Raising a Pragmatic Army: Officer Education at the U.S. Army Command and General Staff College, 1946-1986
Stewart, Michael David
University of Kansas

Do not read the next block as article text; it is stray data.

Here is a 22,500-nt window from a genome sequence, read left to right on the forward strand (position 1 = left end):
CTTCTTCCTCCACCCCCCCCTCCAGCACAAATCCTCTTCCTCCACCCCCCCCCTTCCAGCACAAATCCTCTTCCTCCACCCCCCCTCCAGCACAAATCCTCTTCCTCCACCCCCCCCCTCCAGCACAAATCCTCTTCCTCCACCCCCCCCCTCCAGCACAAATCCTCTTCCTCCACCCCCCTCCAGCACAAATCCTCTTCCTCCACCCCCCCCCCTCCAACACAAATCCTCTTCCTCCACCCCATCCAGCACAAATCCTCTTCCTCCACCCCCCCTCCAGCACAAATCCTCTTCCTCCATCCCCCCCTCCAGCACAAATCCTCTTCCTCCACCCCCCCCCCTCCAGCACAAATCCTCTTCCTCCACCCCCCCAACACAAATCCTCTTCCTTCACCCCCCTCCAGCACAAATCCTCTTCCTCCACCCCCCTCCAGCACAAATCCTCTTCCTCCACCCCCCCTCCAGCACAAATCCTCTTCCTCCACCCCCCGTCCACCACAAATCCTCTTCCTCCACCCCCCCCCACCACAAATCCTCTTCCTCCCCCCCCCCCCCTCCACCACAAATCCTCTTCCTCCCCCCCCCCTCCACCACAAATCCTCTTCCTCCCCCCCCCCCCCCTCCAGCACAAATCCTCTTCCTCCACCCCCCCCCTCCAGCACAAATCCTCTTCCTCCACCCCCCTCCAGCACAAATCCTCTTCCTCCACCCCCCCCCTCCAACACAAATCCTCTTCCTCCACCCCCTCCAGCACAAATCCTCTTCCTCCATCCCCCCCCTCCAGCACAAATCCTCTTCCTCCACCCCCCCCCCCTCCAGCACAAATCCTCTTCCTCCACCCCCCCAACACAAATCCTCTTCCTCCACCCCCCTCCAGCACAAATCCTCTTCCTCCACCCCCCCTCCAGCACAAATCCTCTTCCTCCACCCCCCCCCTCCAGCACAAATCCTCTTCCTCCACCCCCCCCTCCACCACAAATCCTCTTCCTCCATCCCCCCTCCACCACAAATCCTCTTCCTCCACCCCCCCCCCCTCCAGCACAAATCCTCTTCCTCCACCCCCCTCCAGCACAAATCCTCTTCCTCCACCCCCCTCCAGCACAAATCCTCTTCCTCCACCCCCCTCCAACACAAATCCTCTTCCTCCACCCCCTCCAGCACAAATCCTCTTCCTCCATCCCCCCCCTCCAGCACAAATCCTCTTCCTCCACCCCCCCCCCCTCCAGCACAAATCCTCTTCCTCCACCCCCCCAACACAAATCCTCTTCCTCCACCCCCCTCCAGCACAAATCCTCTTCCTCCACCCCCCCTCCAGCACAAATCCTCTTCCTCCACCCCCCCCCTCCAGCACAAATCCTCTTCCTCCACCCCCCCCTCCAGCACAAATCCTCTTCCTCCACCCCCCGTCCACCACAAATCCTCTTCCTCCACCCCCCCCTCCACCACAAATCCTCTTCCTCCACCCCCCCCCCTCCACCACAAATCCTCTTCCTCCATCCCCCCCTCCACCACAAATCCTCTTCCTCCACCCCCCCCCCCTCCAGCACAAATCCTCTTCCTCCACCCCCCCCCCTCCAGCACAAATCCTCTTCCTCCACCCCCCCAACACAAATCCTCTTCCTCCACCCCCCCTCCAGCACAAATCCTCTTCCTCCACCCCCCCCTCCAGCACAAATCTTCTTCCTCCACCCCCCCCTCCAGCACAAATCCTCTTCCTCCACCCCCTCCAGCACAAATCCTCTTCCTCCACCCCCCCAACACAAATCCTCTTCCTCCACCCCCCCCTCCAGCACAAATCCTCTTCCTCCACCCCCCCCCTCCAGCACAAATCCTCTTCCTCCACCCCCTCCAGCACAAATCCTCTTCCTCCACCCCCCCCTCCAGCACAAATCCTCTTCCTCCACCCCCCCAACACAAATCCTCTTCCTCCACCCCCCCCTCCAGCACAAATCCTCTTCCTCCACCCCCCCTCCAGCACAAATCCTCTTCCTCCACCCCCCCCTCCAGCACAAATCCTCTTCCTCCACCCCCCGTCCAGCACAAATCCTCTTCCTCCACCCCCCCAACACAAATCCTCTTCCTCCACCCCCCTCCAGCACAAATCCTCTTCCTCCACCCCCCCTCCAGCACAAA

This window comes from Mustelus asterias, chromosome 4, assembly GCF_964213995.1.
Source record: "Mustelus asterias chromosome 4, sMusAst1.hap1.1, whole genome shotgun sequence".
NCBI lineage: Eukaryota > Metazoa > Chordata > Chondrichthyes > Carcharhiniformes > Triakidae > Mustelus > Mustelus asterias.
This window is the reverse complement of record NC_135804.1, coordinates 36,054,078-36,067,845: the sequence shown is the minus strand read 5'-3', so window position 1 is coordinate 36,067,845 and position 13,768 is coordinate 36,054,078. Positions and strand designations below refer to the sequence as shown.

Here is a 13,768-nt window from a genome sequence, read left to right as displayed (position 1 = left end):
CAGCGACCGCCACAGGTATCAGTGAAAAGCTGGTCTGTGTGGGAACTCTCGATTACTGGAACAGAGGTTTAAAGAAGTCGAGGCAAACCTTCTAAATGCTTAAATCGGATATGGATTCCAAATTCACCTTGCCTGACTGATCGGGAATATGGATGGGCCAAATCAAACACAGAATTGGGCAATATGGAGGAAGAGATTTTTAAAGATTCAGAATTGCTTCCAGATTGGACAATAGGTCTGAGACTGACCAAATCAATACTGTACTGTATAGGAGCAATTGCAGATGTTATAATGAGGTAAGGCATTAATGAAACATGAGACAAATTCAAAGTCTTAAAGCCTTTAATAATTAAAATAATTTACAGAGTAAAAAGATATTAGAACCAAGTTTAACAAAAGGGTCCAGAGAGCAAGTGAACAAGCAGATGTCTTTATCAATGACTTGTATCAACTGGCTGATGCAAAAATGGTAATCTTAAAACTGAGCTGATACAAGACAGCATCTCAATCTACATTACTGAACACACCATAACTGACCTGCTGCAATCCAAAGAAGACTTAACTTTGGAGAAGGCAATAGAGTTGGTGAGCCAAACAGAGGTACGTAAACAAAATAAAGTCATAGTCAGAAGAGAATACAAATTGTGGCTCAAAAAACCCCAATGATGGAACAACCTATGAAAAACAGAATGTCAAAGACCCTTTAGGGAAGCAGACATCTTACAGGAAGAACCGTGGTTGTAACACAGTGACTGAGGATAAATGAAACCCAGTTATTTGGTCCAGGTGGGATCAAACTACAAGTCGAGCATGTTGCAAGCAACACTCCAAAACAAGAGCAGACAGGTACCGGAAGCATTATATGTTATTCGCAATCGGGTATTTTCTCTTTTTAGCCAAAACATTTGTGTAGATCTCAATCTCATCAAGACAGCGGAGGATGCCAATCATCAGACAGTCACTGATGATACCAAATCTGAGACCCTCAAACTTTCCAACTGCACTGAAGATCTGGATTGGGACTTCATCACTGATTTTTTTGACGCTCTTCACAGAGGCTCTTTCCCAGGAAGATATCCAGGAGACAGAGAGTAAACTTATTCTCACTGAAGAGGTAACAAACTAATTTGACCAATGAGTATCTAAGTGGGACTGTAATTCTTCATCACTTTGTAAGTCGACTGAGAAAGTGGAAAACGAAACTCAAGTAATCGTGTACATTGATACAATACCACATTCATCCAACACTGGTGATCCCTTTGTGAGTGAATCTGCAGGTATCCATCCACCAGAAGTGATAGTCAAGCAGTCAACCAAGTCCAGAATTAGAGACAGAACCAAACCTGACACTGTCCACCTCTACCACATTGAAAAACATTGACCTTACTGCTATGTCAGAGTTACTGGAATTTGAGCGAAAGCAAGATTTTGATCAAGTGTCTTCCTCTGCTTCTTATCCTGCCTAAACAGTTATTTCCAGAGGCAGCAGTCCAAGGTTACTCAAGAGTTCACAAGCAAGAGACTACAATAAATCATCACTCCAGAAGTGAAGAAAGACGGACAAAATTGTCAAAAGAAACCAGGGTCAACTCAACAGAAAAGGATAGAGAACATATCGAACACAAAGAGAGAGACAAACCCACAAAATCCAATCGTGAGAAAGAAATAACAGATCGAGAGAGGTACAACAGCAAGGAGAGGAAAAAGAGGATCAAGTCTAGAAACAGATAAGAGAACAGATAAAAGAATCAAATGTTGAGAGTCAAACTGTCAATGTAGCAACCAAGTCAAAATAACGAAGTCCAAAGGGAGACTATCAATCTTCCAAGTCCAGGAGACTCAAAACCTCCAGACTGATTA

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RAISING A PRAGMATIC ARMY: Officer Education at the U.S. Army Command and General Staff College, 1946 - 1986 By Michael D. Stewart Department of History, University of Kansas Professor Theodore A. Wilson, Advisor This dissertation explains the evolution of the United States Army Command and General Staff College at Fort Leavenworth, Kansas from 1946 to 1986. Examination of change at the United States Army's Command and General Staff College focuses on the curriculum as a system—students, instructors, professional knowledge, and lessons—mixing within a framework to produce an educational outcome of varying quality. Consideration of non-resident courses and allied officer attendance marks two unique aspects of this study. The curriculum of the Command and General Staff College changed drastically over four decades because of the rapid expansion of professional jurisdiction, an inability to define the Army's unique body of professional knowledge, and shifting social and professional characteristics of the U.S. Army officer corps, reflected in the faculty and students at the College. Combined, these factors diminished the role and significance of the Command and General Staff College. The subjects taught to officers at the resident course shifted perceptibly during this period. The officer corps redefined professional expertise, moving away from purely military considerations towards a body of knowledge that was no longer unique. The institution, once the Army's senior tactical institution, distributed its resources—the most critical being time devoted to learning—across a broad front. Political, technological, and military turbulence of the early Cold War hampered the Army's efforts to adopt an effective curriculum to address the changed security environment until well past 1960. Constant changes in the Regular Course affected the non-resident studies program, which was never fully resourced. From 1960 to 1973, the curriculum's form underwent fundamental changes. CGSC's leaders attempted to balance the competing demands of peacetime and wartime subjects in a ten-month course, finding it difficult to accommodate the demands of both. The College shifted to a model of concentration and distribution, allowing students more choice.
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